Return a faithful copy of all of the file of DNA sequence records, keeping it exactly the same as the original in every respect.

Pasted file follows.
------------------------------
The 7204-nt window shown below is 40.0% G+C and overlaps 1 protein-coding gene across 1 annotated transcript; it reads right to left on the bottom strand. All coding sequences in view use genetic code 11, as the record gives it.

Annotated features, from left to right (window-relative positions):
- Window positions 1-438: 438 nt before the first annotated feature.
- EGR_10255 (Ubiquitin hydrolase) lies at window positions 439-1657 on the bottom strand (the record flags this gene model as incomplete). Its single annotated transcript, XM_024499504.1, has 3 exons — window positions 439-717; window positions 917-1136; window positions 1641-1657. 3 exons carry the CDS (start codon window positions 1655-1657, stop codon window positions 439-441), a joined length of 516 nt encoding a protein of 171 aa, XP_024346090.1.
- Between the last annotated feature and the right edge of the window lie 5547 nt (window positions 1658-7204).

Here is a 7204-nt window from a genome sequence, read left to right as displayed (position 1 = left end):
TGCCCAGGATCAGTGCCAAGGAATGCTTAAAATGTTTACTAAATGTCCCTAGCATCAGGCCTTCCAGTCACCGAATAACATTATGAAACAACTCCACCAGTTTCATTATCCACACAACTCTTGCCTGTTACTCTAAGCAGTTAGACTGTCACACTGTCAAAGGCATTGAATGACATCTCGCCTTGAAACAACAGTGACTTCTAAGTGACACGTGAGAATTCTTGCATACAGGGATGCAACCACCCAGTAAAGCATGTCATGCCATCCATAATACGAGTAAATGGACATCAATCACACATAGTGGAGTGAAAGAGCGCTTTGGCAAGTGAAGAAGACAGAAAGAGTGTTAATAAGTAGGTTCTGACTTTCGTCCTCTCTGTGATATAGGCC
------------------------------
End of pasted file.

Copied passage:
The 7204-nt window shown below is 40.0% G+C and overlaps 1 protein-coding gene across 1 annotated transcript; it reads right to left on the bottom strand. All coding sequences in view use genetic code 11, as the record gives it.

Annotated features, from left to right (window-relative positions):
- Window positions 1-438: 438 nt before the first annotated feature.
- EGR_10255 (Ubiquitin hydrolase) lies at window positions 439-1657 on the bottom strand (the record flags this gene model as incomplete). Its single annotated transcript, XM_024499504.1, has 3 exons — window positions 439-717; window positions 917-1136; window positions 1641-1657. 3 exons carry the CDS (start codon window positions 1655-1657, stop codon window positions 439-441), a joined length of 516 nt encoding a protein of 171 aa, XP_024346090.1.
- Between the last annotated feature and the right edge of the window lie 5547 nt (window positions 1658-7204).

Here is a 7204-nt window from a genome sequence, read left to right as displayed (position 1 = left end):
TGCCCAGGATCAGTGCCAAGGAATGCTTAAAATGTTTACTAAATGTCCCTAGCATCAGGCCTTCCAGTCACCGAATAACATTATGAAACAACTCCACCAGTTTCATTATCCACACAACTCTTGCCTGTTACTCTAAGCAGTTAGACTGTCACACTGTCAAAGGCATTGAATGACATCTCGCCTTGAAACAACAGTGACTTCTAAGTGACACGTGAGAATTCTTGCATACAGGGATGCAACCACCCAGTAAAGCATGTCATGCCATCCATAATACGAGTAAATGGACATCAATCACACATAGTGGAGTGAAAGAGCGCTTTGGCAAGTGAAGAAGACAGAAAGAGTGTTAATAAGTAGGTTCTGACTTTCGTCCTCTCTGTGATATAGGCC